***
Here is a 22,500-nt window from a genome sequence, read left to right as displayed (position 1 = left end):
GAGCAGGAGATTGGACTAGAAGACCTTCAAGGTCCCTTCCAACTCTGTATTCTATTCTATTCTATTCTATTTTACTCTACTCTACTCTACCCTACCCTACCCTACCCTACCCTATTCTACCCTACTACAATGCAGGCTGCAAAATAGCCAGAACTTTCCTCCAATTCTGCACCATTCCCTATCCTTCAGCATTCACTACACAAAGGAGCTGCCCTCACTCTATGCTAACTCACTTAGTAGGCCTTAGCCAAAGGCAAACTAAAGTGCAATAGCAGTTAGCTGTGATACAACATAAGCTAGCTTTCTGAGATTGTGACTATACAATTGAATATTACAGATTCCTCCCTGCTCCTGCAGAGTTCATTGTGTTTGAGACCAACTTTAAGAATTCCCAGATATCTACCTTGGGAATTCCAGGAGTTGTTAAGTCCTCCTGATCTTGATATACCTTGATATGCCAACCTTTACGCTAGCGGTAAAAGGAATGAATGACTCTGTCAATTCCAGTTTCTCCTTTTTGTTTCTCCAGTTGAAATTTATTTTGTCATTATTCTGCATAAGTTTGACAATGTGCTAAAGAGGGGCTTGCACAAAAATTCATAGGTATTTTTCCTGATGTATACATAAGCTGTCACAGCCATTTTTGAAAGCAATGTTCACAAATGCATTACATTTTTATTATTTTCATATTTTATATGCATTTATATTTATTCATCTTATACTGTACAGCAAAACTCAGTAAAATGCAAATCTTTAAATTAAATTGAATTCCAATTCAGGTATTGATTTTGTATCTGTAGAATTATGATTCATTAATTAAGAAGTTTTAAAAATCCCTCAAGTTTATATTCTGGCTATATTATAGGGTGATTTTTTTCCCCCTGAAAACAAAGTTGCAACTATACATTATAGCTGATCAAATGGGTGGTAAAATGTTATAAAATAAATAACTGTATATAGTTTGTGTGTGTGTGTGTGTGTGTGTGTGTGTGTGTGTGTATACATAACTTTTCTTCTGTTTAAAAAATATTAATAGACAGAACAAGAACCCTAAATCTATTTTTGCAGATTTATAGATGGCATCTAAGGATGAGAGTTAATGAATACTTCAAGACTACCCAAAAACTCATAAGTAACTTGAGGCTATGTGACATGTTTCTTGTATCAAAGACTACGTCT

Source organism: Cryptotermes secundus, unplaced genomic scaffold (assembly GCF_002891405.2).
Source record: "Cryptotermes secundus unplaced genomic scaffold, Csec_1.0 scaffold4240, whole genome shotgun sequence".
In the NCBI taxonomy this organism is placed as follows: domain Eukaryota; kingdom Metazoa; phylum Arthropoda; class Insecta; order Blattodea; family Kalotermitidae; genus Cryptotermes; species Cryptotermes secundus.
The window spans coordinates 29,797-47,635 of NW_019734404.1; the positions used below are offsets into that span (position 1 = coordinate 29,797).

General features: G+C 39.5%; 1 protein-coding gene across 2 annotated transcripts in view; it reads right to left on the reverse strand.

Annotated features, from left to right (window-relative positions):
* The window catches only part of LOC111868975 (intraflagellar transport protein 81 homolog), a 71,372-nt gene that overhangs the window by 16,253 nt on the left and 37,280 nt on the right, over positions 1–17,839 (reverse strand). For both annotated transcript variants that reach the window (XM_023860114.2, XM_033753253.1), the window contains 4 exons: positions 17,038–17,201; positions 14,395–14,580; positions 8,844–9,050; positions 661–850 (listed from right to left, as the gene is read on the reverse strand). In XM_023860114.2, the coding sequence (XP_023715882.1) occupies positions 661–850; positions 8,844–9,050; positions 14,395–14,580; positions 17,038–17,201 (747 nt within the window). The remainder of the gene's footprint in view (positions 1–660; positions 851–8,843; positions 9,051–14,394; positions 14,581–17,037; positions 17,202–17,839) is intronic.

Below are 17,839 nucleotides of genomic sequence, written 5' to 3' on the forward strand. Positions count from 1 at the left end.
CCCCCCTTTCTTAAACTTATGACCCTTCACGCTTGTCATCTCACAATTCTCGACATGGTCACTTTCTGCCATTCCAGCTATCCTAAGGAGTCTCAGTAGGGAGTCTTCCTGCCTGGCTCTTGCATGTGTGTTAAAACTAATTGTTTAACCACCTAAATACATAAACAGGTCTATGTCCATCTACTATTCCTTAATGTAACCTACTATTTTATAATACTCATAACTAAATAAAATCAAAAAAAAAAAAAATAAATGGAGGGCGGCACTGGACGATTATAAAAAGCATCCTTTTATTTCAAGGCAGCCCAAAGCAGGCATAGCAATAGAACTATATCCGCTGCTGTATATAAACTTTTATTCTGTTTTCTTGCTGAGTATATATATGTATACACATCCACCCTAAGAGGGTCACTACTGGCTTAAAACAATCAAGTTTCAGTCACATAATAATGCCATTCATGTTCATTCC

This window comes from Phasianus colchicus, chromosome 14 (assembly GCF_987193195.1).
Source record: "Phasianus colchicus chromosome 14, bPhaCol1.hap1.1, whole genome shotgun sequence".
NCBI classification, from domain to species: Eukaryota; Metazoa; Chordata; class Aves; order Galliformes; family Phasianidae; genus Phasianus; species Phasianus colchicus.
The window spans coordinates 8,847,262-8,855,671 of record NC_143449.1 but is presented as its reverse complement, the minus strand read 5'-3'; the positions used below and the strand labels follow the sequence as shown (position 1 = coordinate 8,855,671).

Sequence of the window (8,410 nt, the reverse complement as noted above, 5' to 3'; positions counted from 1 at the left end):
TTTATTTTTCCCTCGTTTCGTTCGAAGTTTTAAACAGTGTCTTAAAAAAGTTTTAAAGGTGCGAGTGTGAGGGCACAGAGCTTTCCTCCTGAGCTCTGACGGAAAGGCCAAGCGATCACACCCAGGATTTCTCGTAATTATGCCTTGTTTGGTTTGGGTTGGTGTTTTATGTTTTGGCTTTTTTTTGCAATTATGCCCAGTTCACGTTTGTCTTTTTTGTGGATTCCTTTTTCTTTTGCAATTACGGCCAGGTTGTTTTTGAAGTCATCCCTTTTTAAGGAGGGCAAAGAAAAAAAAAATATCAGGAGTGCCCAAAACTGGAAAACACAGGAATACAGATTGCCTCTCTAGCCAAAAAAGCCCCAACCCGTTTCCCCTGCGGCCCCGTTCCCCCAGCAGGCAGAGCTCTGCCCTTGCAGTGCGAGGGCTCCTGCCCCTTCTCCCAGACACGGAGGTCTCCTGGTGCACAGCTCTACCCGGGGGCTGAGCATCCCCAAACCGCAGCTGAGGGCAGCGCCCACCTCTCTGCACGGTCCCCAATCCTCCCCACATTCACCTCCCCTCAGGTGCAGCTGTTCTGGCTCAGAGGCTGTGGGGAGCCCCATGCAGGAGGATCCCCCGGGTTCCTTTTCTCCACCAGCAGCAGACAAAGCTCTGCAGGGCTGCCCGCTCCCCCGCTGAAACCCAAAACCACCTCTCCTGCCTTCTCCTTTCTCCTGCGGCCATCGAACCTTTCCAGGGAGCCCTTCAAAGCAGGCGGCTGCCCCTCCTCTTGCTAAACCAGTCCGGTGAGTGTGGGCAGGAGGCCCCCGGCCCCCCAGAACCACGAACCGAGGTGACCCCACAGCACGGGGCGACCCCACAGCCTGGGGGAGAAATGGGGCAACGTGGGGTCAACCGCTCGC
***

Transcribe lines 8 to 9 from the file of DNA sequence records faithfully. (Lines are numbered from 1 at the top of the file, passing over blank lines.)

Annotated features, from left to right (window-relative positions):
* The window catches only part of LOC111868975 (intraflagellar transport protein 81 homolog), a 71,372-nt gene that overhangs the window by 16,253 nt on the left and 37,280 nt on the right, over positions 1–17,839 (reverse strand). For both annotated transcript variants that reach the window (XM_023860114.2, XM_033753253.1), the window contains 4 exons: positions 17,038–17,201; positions 14,395–14,580; positions 8,844–9,050; positions 661–850 (listed from right to left, as the gene is read on the reverse strand). In XM_023860114.2, the coding sequence (XP_023715882.1) occupies positions 661–850; positions 8,844–9,050; positions 14,395–14,580; positions 17,038–17,201 (747 nt within the window). The remainder of the gene's footprint in view (positions 1–660; positions 851–8,843; positions 9,051–14,394; positions 14,581–17,037; positions 17,202–17,839) is intronic.